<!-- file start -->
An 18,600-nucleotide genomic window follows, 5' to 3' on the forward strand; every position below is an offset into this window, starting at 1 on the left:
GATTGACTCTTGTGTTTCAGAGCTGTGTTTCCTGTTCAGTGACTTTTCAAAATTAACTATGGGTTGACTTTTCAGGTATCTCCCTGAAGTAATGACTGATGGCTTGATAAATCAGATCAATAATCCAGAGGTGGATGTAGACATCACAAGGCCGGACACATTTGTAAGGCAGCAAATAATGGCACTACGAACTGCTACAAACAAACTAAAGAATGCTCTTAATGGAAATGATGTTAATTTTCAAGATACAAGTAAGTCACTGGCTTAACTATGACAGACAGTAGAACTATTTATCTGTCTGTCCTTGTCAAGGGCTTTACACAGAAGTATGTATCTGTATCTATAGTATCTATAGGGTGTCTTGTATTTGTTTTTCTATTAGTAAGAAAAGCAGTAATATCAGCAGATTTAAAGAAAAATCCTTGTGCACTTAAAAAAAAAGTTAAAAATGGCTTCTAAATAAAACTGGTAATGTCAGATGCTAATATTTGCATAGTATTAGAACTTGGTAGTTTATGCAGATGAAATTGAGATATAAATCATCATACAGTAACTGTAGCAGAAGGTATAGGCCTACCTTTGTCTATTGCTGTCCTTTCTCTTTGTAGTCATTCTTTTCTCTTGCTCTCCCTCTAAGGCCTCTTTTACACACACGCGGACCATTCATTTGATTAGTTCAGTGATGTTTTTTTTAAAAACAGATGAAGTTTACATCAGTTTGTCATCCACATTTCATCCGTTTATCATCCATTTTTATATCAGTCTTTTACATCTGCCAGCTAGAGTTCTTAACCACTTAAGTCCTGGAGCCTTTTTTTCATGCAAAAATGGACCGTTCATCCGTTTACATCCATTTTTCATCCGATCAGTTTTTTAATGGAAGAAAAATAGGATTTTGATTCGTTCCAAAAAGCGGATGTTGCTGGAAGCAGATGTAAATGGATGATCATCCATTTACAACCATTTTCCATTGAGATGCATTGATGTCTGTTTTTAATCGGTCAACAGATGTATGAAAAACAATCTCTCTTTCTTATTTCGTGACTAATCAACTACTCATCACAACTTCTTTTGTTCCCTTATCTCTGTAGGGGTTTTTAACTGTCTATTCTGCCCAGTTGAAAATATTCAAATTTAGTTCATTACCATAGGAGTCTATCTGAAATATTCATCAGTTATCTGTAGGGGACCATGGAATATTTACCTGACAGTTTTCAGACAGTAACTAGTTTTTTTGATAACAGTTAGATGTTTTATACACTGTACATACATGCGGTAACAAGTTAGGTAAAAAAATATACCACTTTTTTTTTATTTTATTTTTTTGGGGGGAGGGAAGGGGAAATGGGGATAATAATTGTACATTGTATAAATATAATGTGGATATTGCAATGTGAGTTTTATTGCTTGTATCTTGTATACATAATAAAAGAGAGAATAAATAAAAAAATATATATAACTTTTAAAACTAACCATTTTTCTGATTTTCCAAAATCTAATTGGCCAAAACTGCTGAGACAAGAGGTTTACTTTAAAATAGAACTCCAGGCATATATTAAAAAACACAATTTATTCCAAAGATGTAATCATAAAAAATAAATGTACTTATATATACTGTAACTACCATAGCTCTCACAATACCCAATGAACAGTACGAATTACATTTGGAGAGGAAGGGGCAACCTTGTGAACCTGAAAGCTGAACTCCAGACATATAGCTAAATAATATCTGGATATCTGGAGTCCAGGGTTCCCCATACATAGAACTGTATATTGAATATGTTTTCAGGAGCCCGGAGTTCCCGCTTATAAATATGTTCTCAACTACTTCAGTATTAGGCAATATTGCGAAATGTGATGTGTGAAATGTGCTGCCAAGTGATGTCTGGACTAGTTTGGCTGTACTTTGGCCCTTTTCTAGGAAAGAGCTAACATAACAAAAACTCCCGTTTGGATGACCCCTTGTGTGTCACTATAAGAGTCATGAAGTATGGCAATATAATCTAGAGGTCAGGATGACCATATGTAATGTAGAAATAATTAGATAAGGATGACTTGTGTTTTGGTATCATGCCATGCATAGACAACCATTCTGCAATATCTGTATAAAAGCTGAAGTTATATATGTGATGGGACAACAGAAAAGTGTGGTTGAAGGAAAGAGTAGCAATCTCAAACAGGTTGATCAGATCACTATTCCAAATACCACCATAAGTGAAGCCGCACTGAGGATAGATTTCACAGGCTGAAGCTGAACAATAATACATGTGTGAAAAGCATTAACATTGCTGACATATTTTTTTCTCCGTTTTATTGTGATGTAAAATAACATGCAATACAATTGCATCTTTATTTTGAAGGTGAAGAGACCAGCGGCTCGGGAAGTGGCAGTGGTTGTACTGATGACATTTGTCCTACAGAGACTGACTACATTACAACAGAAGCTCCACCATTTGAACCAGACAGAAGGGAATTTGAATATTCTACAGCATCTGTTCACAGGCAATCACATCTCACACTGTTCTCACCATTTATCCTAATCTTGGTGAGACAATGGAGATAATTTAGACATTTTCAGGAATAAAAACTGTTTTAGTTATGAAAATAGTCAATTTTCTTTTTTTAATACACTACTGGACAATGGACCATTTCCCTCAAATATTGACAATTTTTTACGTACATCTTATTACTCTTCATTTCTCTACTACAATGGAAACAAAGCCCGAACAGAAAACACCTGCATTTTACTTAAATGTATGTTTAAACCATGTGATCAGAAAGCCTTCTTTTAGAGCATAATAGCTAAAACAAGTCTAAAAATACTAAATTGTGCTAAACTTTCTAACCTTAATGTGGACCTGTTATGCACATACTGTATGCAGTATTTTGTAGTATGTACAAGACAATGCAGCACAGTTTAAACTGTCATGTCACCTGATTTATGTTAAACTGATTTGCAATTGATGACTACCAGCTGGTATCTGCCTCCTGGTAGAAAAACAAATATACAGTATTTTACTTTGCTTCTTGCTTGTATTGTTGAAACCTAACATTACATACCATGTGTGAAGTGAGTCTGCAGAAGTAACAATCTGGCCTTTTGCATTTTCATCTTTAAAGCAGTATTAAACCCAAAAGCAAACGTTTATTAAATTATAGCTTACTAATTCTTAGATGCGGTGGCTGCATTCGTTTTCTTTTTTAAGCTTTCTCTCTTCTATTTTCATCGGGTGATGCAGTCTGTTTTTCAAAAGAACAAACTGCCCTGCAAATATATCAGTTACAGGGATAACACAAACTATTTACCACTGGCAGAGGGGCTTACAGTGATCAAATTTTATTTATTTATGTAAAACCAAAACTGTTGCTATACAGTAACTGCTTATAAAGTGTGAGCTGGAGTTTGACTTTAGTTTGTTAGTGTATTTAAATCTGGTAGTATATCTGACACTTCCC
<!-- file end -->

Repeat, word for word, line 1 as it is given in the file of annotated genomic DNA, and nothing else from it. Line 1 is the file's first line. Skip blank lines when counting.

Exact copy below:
An 18,600-nucleotide genomic window follows, 5' to 3' on the forward strand; every position below is an offset into this window, starting at 1 on the left: